The campaign against the Australian Human Rights Commission president, Gillian Triggs, appears to have backfired.
It began in 2014 when Professor Triggs initiated an inquiry into the impact of immigration detention on children and it culminated at Tuesday's senate estimates hearing in an extraordinary eight hours of bullying and sexist denigration.
On Thursday, though, The Canberra Times reported that Coalition colleagues have questioned Mr Abbott's judgment over the attacks on Professor Triggs. Many are rallying behind leadership pretender, Malcolm Turnbull, who distanced himself from the attacks, describing Professor Triggs as a very distinguished legal academic, as indeed she is.
Turnbull is correct to recognise that public perceptions have shifted and the Government's attacks on Professor Triggs and the Human Rights Commission are now distinctly on the nose.
While Attorney-General George Brandis and Prime Minister Tony Abbott have been fighting desperately to divert attention from the commission's Forgotten Children report by claiming "that the people of Australia have lost confidence in the president of the Human Rights Commission", Turnbull re-focused attention squarely on the report. "The issue," he said, "is not Gillian Triggs, or personalities, or arguments about the Human Rights Commission, the issue is children. All of us as parents in particular know how anguished it must be for children to be in these circumstances."
That's the rub. Mr Turnbull recognises that many Australians, although quite happy to ignore the serious mental and physical harm inflicted on people held in immigration detention, nevertheless feel quite uncomfortable when details of this harm are brought to their attention, and particularly so when children are involved.
While there is nothing in the Forgotten Children report that we didn't already know about the impacts of immigration detention, it is an unpleasant experience to be reacquainted with the specifics that lurk behind its references to "high levels of mental health disorders" and "numerous reported incidents of assaults, sexual assaults and self-harm involving children" in detention.
Turnbull demonstrated his considerable political acumen by drawing attention to the report, and then by turning its very troubling conclusions to the Coalition's advantage by claiming that the number of children in detention has fallen by 1400 to "just 126" since the Coalition took office.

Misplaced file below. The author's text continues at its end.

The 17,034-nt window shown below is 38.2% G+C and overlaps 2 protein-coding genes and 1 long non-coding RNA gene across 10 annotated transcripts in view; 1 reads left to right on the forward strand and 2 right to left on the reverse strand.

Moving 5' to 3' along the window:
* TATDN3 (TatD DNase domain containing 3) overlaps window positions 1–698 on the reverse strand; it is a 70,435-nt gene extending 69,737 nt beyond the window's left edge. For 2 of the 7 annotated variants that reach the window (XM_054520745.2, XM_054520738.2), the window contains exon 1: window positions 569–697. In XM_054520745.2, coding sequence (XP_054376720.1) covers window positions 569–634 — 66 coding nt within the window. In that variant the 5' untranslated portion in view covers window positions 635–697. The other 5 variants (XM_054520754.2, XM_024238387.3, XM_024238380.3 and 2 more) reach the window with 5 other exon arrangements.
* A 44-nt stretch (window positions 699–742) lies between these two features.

But Turnbull is fudging here; while 126 children continue to be held in mainland detention centres there are 116 children still on Nauru, where the commission concluded they are "suffering from extreme levels of physical, emotional, psychological and developmental distress". This means that as a matter of deliberate government policy we continue to subject 242 children to cruel and abusive treatment.
Turnbull recognises how discomforting this is, suggesting that even "one child in detention is one child too many". What he does not do is back away from a mandatory detention policy that has bipartisan support. Instead, he trumpets the success of the Coalition's hardline approach, claiming that the best way to keep children out of detention is by "stopping the boats".
Turnbull's manoeuvring is certainly deft, but it is also dangerous. What he is expecting us to ignore is that "stopping the boats" involves administering a detention and interception regime that attempts to inflict cruelty at arm's length. It is certainly true as a matter of basic psychology that what is out of sight is much easier to put out of mind (hence "the forgotten children"), but it is not true that our legal and democratic system can be preserved untainted from the intentional infliction of cruelty in far-flung places.
This is the true significance of the attacks on Gillian Triggs and the Human Rights Commission. The attacks reflect a deep distrust of democratic process and its oversight and accountability mechanisms. Bodies such as the commission are designed to restrain and hold to account the power of executive government, ensuring government by rule of law – or by "right" rather than "might".
The fundamental aim and raison d'etre of Australia's off-shore detention policy, and our interception and turning back of asylum seeker boats, is to escape the restraint of the rule of law. Successive Labor as well as Liberal governments claim that Australia is not responsible for detention centres that are outside our migration zone or within the jurisdiction of other countries.
But these detention centres are established by Australian legislation and policies, and by agreements we have entered into with other countries. This means that our law attempts to create a division between people who are worthy of its protection and people who are not.
In doing so, the impartiality and integrity of the law is corrupted. This corruption can be seen in the ever increasing expansion of executive power, including the arbitrary power to decide whether or not to release children from detention.
Turnbull has challenged the overt hostility of the Abbott/Brandis camp towards the Human Rights Commission. But his support for off-shore detention and boat turn-backs betrays the principles that the commission was created to uphold.
Dr Emma Larking is a postdoctoral researcher at The Australian National University's Regulatory Institutions Network, and author of Refugees and the Myth of Human Rights (Ashgate, 2014).